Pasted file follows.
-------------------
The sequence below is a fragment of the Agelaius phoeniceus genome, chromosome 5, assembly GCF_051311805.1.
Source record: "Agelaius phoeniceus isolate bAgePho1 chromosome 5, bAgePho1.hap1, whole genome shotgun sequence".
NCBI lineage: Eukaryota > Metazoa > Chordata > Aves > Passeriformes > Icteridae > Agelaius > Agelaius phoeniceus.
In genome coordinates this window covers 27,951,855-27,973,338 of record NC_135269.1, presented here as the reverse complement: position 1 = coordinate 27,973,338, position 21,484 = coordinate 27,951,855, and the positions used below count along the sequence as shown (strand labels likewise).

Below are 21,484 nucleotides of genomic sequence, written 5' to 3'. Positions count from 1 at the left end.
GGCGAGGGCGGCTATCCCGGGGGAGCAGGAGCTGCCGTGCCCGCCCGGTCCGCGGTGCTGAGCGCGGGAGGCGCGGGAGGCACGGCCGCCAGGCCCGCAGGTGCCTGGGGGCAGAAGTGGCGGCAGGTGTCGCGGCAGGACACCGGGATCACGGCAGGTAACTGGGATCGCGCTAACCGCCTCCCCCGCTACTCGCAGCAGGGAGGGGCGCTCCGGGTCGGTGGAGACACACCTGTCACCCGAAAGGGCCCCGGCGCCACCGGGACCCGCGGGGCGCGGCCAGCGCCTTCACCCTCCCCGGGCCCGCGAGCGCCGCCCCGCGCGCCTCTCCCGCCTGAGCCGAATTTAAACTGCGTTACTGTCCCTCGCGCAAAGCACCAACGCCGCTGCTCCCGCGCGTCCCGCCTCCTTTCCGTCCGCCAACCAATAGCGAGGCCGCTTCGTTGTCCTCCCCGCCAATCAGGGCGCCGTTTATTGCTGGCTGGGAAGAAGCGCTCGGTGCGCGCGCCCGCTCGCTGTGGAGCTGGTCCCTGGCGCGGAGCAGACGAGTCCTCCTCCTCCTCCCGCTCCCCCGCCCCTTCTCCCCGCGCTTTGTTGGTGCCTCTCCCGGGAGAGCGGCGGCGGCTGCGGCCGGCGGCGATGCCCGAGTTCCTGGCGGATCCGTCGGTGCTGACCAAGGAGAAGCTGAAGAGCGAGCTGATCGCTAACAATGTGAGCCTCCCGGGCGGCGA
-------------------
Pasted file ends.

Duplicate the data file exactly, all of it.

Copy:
The sequence below is a fragment of the Agelaius phoeniceus genome, chromosome 5, assembly GCF_051311805.1.
Source record: "Agelaius phoeniceus isolate bAgePho1 chromosome 5, bAgePho1.hap1, whole genome shotgun sequence".
NCBI lineage: Eukaryota > Metazoa > Chordata > Aves > Passeriformes > Icteridae > Agelaius > Agelaius phoeniceus.
In genome coordinates this window covers 27,951,855-27,973,338 of record NC_135269.1, presented here as the reverse complement: position 1 = coordinate 27,973,338, position 21,484 = coordinate 27,951,855, and the positions used below count along the sequence as shown (strand labels likewise).

Below are 21,484 nucleotides of genomic sequence, written 5' to 3'. Positions count from 1 at the left end.
GGCGAGGGCGGCTATCCCGGGGGAGCAGGAGCTGCCGTGCCCGCCCGGTCCGCGGTGCTGAGCGCGGGAGGCGCGGGAGGCACGGCCGCCAGGCCCGCAGGTGCCTGGGGGCAGAAGTGGCGGCAGGTGTCGCGGCAGGACACCGGGATCACGGCAGGTAACTGGGATCGCGCTAACCGCCTCCCCCGCTACTCGCAGCAGGGAGGGGCGCTCCGGGTCGGTGGAGACACACCTGTCACCCGAAAGGGCCCCGGCGCCACCGGGACCCGCGGGGCGCGGCCAGCGCCTTCACCCTCCCCGGGCCCGCGAGCGCCGCCCCGCGCGCCTCTCCCGCCTGAGCCGAATTTAAACTGCGTTACTGTCCCTCGCGCAAAGCACCAACGCCGCTGCTCCCGCGCGTCCCGCCTCCTTTCCGTCCGCCAACCAATAGCGAGGCCGCTTCGTTGTCCTCCCCGCCAATCAGGGCGCCGTTTATTGCTGGCTGGGAAGAAGCGCTCGGTGCGCGCGCCCGCTCGCTGTGGAGCTGGTCCCTGGCGCGGAGCAGACGAGTCCTCCTCCTCCTCCCGCTCCCCCGCCCCTTCTCCCCGCGCTTTGTTGGTGCCTCTCCCGGGAGAGCGGCGGCGGCTGCGGCCGGCGGCGATGCCCGAGTTCCTGGCGGATCCGTCGGTGCTGACCAAGGAGAAGCTGAAGAGCGAGCTGATCGCTAACAATGTGAGCCTCCCGGGCGGCGA